Marriage and Family


July 2020
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Marriage and Family

Inter-Religious Family Festival in Toronto

As envisaged earlier by UPF-Canada's Central District, the much awaited Inter-Religious Family Festival was celebrated on March 15 with full fervor and zest, which has sown the seeds of unified action to establish peace within and around. People of different ethnic origins and religious groups gathered to share their common values to contribute towards peaceful co-existence and peace among them. The gathering looked like a unified family under one God. Catholics, Protestants, Assyrians, Muslims, Sikhs, and others could be seen intermingling and sharing their appreciation of each other.

The audience watched videos as well as listened to inspiring speeches by different religious scholars representing the mosaic of religions in UPF family. Of course, nothing is complete unless one shares the diversity of food which all religious and cultural flavors have brought to feast with.

With such enthusiasm, it was natural for singer Jeremiah Sparks to take the opportunity to entertain the guests with his beautiful songs. Every important moment was documented, with hopes that the photos would inspire similar festivals in other parts of Canada.

Dr. Hoossen Auckbaraullee, Chairman of the Central District of UPF-Canada, and Rev. Paul Tamale Musemwa were at the door to welcome all the guests especially the guest of honor Armand P. La Barge, the Chief of York Regional Police, who came with his staff sergeant Ricky S. Veerappan. Rev. Paul, a well-known moderator of such events within UPF, welcomed all the guests, who exceeded the room's limited capacity of 150 people.

When the guests got formally seated, Rev. Yvette Shank, President of the host group, the Church of Scientology, sang the National Anthem of Canada joined by the audience. She described peacebuilding efforts of the various groups represented. Rev. Earl Smith of the Church of Scientology offered an invocation focusing on the preservation of human rights, freedom of belief, freedom of life, freedom of religious practices and respect of dignity to every human born upon this earth.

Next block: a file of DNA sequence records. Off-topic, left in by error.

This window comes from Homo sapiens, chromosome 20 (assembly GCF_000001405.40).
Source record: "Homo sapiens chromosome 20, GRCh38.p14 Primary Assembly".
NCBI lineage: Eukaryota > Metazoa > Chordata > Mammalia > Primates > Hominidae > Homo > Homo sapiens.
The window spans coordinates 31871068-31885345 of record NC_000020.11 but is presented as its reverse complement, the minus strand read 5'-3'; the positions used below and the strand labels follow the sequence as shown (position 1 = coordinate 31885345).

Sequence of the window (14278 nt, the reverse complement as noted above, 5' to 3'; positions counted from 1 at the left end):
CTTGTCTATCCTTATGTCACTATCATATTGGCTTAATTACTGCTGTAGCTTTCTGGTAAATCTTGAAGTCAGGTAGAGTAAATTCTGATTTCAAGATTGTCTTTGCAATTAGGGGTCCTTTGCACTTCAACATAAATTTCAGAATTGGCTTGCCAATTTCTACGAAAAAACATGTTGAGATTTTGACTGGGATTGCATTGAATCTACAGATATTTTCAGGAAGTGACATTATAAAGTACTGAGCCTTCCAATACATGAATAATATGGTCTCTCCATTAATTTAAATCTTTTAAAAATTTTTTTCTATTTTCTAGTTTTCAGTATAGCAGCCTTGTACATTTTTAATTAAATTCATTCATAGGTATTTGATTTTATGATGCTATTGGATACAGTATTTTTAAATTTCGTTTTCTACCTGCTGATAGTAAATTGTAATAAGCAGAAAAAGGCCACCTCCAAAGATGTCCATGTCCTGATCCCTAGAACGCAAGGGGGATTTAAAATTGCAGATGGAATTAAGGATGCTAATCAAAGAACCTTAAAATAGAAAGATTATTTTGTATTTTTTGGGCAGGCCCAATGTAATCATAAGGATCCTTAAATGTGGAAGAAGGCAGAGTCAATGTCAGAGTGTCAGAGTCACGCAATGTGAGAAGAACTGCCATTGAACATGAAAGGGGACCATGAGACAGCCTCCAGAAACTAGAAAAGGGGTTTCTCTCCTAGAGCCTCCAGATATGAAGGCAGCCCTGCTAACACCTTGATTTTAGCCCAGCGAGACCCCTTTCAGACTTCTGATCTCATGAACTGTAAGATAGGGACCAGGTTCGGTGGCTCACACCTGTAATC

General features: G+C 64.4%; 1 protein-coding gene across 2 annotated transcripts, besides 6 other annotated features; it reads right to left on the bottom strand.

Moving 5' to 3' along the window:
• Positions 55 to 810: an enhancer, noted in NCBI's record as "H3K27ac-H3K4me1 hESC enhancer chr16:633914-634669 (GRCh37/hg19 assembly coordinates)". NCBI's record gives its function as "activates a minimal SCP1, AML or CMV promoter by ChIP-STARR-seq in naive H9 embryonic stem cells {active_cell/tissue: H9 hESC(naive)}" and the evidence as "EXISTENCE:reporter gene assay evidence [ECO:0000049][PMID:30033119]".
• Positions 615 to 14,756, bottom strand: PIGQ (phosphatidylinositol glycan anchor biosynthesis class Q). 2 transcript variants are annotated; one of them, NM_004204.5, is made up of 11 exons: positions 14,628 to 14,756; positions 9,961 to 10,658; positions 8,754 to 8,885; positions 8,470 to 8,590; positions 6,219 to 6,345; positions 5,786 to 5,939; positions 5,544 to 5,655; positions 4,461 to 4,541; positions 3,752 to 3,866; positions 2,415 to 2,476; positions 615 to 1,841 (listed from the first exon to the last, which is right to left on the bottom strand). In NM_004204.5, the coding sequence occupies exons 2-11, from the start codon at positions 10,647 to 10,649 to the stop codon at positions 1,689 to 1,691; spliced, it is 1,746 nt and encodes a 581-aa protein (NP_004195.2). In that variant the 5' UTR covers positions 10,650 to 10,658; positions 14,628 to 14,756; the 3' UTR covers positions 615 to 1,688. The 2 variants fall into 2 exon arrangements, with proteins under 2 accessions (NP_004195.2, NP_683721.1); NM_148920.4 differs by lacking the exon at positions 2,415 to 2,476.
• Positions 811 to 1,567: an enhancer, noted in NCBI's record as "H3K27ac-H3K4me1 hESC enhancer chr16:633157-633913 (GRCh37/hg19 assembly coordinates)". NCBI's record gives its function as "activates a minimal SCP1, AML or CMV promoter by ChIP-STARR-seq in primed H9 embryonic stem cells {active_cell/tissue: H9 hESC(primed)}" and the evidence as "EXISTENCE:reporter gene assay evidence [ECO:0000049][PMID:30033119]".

Dr. Auckbaraullee welcomed the guests. He spoke in favor of a permanent peace in the Middle East, where blood letting continues without a firm commitment to peace. He described UPF's work to bring peace between the people of Israel and Palestine and hoped that this festival will stimulate a number of new initiatives in diverse fields and diverse communities which will further the work of building a culture of service and peace in Canada and around the world.

Rev. Ariel Dumaran was called to the podium to speak on peace from the Christian perspective. He mentioned that peace is not opposite to violence, but an answer to violence. He talked about the importance of family and moral values for bringing peace in society.

Professor Dr Golam Dastagir, a Visiting Research Scholar on World Religions at the University of Toronto, mentioned that police are not foes but friends of people and they can play important roles in maintaining peace in society. He gave a brief overview of how Islam reconciles divergent faiths and encourages people to live with others in harmony and in a pluralistic society. Dr. Golam gave examples from the life of Prophet Muhammad (peace be upon him) encouraging Muslims to think positively about others and assume that others have good intentions, because a positive outlook about others bring individuals inner peace.

Mr. Willie Nabus, a respected Filipino scholar, spoke on "Philippines for Peace." He gave a brief sketch of the history and cultures of the Philippines, mentioning that the Filipinos are God-fearing people; 80 percent are Christians, with the remainder being Muslims or from other religious groups. He introduced a cultural troupe from his country to entertain the audience. Seven dancers performed a popular dance, "Filipino Kayumangi."

Rev. Mitch Dixon, Co-Director of the Central District Chapter of UPF-Canada, said, "The purpose of religion is to create a peaceful environment, but self-centeredness is the basis of conflict." He referred to Islam, Christianity, Judaism, Hinduism, and Buddhism, quoting from the Holy Scriptures to corroborate his points that conflict lies within the human mind and that common truths can be found in the holy books.

The audience could not hold back their appreciation of Sandra, a 17-year girl who rendered a beautiful song, "Grace will lead us home." A total of sixteen people were accorded Ambassador for Peace awards, including Mr. La Barge, Mr. Veerappan, and Sheikh Abdul Hai Patel, the York Region Police Chaplain. Mr. La Barge said in response that he felt humbled and honored to be appointed an Ambassador for Peace.

At the end, humorous Rev. Stoyan Tadin gave an insightful speech about the need to go beyond our boundaries to make peace. He said, "Each of us needs to see ourselves and each other as people with treasures to share. Everyone has some treasures, and we are seeking people who have the true treasures required for maintaining peace in society. This is the significance of the Ambassador for Peace designation."

Beginning with the musical welcome and ending with musical pleasure were the festive norms of the day. After three and half hours of inspiring speeches, videos, and sharing, it was time to finally enjoy the food which every participant brought to share with others. The festival ended with a note of peace and expression of hopes that every human can flourish to his or her full capability.

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